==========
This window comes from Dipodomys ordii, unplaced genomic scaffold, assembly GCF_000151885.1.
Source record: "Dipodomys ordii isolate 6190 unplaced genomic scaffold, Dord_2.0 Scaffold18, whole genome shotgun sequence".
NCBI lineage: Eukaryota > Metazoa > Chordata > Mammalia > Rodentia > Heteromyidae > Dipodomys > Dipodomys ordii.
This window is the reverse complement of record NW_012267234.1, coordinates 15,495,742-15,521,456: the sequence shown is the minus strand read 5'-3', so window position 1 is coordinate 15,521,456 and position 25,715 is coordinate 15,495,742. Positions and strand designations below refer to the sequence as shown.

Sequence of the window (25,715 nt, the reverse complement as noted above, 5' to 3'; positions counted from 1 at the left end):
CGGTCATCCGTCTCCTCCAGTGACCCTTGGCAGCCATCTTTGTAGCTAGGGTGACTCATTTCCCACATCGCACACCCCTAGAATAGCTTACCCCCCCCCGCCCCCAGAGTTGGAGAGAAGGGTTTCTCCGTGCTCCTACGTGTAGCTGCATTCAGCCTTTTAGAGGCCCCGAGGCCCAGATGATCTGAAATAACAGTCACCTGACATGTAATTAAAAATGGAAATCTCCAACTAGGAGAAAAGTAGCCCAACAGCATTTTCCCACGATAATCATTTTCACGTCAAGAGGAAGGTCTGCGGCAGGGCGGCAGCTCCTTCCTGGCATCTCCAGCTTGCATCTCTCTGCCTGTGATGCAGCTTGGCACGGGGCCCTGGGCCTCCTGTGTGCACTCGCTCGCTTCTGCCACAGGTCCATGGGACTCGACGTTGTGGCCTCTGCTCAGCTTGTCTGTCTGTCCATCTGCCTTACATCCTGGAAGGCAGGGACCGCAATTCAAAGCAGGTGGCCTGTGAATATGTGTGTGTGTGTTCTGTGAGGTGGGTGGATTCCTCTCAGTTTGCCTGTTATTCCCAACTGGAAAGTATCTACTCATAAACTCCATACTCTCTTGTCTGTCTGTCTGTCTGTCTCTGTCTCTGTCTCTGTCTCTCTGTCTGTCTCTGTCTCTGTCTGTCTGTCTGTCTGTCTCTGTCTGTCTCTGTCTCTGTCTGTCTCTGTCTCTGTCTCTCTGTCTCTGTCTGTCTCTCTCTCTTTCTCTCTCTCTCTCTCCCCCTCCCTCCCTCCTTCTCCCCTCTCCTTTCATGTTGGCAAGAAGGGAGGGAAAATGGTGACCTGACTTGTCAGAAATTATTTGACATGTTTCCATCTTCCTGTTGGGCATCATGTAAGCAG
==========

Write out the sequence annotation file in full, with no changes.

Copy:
This window comes from Dipodomys ordii, unplaced genomic scaffold, assembly GCF_000151885.1.
Source record: "Dipodomys ordii isolate 6190 unplaced genomic scaffold, Dord_2.0 Scaffold18, whole genome shotgun sequence".
NCBI lineage: Eukaryota > Metazoa > Chordata > Mammalia > Rodentia > Heteromyidae > Dipodomys > Dipodomys ordii.
This window is the reverse complement of record NW_012267234.1, coordinates 15,495,742-15,521,456: the sequence shown is the minus strand read 5'-3', so window position 1 is coordinate 15,521,456 and position 25,715 is coordinate 15,495,742. Positions and strand designations below refer to the sequence as shown.

Sequence of the window (25,715 nt, the reverse complement as noted above, 5' to 3'; positions counted from 1 at the left end):
CGGTCATCCGTCTCCTCCAGTGACCCTTGGCAGCCATCTTTGTAGCTAGGGTGACTCATTTCCCACATCGCACACCCCTAGAATAGCTTACCCCCCCCCGCCCCCAGAGTTGGAGAGAAGGGTTTCTCCGTGCTCCTACGTGTAGCTGCATTCAGCCTTTTAGAGGCCCCGAGGCCCAGATGATCTGAAATAACAGTCACCTGACATGTAATTAAAAATGGAAATCTCCAACTAGGAGAAAAGTAGCCCAACAGCATTTTCCCACGATAATCATTTTCACGTCAAGAGGAAGGTCTGCGGCAGGGCGGCAGCTCCTTCCTGGCATCTCCAGCTTGCATCTCTCTGCCTGTGATGCAGCTTGGCACGGGGCCCTGGGCCTCCTGTGTGCACTCGCTCGCTTCTGCCACAGGTCCATGGGACTCGACGTTGTGGCCTCTGCTCAGCTTGTCTGTCTGTCCATCTGCCTTACATCCTGGAAGGCAGGGACCGCAATTCAAAGCAGGTGGCCTGTGAATATGTGTGTGTGTGTTCTGTGAGGTGGGTGGATTCCTCTCAGTTTGCCTGTTATTCCCAACTGGAAAGTATCTACTCATAAACTCCATACTCTCTTGTCTGTCTGTCTGTCTGTCTCTGTCTCTGTCTCTGTCTCTCTGTCTGTCTCTGTCTCTGTCTGTCTGTCTGTCTGTCTCTGTCTGTCTCTGTCTCTGTCTGTCTCTGTCTCTGTCTCTCTGTCTCTGTCTGTCTCTCTCTCTTTCTCTCTCTCTCTCTCCCCCTCCCTCCCTCCTTCTCCCCTCTCCTTTCATGTTGGCAAGAAGGGAGGGAAAATGGTGACCTGACTTGTCAGAAATTATTTGACATGTTTCCATCTTCCTGTTGGGCATCATGTAAGCAG